Trump’s move to refuse asylum challenged in court
>> WASHINGTON: President Donald Trump’s proclamation to deny asylum to migrants who enter the country illegally was immediately challenged in court.
Mr Trump invoked the same powers he used last year to impose a travel ban that was upheld by the Supreme Court. The new regulations are intended to circumvent laws stating that anyone is eligible for asylum no matter how he or she enters the country. About 70,000 people per year who enter the country illegally claim asylum, officials said.
“We need people in our country, but they have to come in legally,’’ Mr Trump said on Friday as he departed for Paris.
The American Civil Liberties Union (ACLU) and other legal groups swiftly sued in federal court in Northern California to block the regulations, arguing the measures were illegal.
“The president is simply trying to run roughshod over Congress’s decision to provide asylum to those in danger regardless of the manner of one’s entry,’’ said ACLU attorney Lee Gelernt.
The litigation also seeks to put the new rules on hold while the case progresses.
The regulations went into effect yesterday. They would be in place for at least three months but could be extended, and don’t affect people already in the country. The Justice Department said in a statement the regulations were lawful.
Mr Trump’s announcement was the latest push to enforce a hard-line stance on immigration through regulatory changes and presidential orders, bypassing Congress, which has not passed any immigration law reform. But those efforts have been largely thwarted by legal challenges and, in the case of family separations this year, stymied by a global outcry that prompted Mr Trump to retreat.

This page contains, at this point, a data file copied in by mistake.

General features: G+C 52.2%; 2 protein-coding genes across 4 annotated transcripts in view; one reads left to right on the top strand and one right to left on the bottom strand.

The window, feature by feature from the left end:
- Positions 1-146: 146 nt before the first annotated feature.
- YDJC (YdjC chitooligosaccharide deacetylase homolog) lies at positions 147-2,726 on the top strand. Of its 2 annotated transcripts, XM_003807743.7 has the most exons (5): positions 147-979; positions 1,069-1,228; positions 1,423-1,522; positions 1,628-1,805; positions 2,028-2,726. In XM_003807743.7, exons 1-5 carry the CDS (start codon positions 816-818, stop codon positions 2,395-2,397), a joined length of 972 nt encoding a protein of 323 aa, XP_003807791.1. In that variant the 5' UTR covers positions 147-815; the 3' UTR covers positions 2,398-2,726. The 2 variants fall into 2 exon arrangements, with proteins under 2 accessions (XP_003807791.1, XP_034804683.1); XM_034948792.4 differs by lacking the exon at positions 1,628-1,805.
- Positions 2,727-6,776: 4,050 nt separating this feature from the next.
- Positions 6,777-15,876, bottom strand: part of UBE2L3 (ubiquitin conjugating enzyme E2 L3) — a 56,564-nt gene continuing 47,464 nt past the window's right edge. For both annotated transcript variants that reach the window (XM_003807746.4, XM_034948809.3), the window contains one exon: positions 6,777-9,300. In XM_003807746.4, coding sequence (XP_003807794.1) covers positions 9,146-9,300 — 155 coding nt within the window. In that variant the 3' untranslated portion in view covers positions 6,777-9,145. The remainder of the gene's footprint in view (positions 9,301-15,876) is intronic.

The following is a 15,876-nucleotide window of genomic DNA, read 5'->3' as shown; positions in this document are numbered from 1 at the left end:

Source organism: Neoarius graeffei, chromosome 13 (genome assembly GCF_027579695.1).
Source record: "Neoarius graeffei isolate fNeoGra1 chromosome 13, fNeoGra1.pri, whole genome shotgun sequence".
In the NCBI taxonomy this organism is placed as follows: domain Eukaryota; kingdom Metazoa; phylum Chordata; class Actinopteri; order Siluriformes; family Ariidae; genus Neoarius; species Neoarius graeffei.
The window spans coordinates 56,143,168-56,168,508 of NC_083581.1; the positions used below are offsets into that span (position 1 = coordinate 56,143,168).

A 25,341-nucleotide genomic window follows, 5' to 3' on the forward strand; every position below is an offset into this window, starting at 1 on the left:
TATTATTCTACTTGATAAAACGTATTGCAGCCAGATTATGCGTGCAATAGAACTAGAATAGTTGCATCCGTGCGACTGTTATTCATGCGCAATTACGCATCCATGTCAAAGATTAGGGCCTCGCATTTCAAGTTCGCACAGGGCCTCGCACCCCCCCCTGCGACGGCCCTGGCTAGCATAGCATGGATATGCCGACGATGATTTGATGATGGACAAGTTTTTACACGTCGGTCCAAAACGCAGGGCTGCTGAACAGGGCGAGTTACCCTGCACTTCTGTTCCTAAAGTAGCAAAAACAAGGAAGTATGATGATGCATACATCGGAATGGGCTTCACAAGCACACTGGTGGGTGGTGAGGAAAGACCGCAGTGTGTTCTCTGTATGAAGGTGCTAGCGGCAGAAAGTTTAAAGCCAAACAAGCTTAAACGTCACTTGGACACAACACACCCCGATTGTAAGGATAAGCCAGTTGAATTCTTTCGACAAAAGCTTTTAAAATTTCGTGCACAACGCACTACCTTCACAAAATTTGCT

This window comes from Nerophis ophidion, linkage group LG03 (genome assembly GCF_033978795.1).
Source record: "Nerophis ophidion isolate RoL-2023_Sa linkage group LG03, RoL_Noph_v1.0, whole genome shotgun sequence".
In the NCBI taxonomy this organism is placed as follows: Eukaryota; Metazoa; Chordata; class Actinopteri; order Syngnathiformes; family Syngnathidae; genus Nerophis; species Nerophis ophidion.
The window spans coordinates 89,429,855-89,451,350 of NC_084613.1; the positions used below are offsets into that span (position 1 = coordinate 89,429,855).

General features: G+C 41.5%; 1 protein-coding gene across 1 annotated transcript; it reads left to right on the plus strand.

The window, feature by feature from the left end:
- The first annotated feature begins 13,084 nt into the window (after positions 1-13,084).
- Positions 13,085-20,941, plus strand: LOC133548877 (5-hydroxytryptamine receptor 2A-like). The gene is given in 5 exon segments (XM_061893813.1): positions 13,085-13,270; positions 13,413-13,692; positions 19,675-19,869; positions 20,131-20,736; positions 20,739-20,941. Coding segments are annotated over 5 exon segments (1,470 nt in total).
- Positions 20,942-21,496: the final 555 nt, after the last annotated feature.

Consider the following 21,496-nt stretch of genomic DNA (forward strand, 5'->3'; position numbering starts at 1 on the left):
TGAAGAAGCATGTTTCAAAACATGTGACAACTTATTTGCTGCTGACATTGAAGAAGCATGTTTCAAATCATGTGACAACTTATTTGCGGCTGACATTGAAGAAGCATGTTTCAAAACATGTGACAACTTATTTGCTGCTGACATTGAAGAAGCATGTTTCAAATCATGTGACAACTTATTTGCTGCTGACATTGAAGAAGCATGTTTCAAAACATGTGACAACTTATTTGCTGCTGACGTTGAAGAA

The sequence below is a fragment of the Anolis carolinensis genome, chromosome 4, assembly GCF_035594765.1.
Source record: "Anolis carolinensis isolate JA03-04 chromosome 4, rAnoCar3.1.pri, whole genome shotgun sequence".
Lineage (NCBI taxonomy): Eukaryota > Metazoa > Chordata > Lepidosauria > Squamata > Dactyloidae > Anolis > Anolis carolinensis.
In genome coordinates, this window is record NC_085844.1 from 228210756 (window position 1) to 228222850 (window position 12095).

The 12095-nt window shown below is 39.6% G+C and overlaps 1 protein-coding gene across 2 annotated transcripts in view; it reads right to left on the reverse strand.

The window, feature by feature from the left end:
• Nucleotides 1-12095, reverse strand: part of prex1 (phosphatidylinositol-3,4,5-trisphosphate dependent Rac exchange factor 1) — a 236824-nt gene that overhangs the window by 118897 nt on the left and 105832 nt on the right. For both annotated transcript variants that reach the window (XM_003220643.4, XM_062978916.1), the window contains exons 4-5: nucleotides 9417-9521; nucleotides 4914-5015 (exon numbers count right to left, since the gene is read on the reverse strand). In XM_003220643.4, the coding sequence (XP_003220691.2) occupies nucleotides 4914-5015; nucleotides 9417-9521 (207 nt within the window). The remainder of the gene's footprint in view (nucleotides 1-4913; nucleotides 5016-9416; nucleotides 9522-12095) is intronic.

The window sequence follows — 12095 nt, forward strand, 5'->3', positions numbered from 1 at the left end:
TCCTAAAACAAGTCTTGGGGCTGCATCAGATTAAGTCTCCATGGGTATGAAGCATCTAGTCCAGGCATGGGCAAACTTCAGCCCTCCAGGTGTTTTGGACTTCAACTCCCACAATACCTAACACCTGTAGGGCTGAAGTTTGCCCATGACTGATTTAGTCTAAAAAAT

Officials said changes to the asylum law are meant to funnel migrants through official border crossings for speedy rulings instead of having them try to circumvent such crossings on the nearly 3,200 kilometre long border. The US Border Patrol says it apprehended more than 50,000 people crossing illegally in October, setting a new high this year, though illegal crossings are well below historical highs from previous decades.
But the busy ports of entry already have long lines and waits, forcing immigration officials to tell some migrants to turn around and come back to make their claims. Backlogs have become especially bad in recent months at crossings in California, Arizona and Texas, with some people waiting five weeks to try to claim asylum at San Diego’s main crossing.
“The arrival of large numbers ... will contribute to the overloading of our immigration and asylum system and to the release of thousands ... into the interior of the United States,’’ Mr Trump said in the proclamation, calling it a crisis.
Administration officials said those denied asylum under the proclamation may be eligible for similar forms of protection if they fear returning to their countries, though they would be subject to a tougher threshold. Those forms of protection include “withholding of removal’’ — which is similar to asylum, but doesn’t allow for green cards or bringing families — or protection under the United Nations Convention Against Torture.
Homeland Security officials said they were adding staffing at the border crossings to manage the expected crush, but it’s not clear how migrants, specifically families, would be held as their cases are adjudicated. Family detention centres are largely at capacity. Mr Trump has said he wanted to erect “tent cities’’, but nothing has been funded.
The US is also working with Mexico in an effort to send some migrants back across the border. Right now, laws allow only Mexican nationals to be swiftly returned and increasingly those claiming asylum are from Central America.
HOPES DASHED: People seeking asylum in the United States are seen through fence at the San Ysidro Port of Entry on Friday.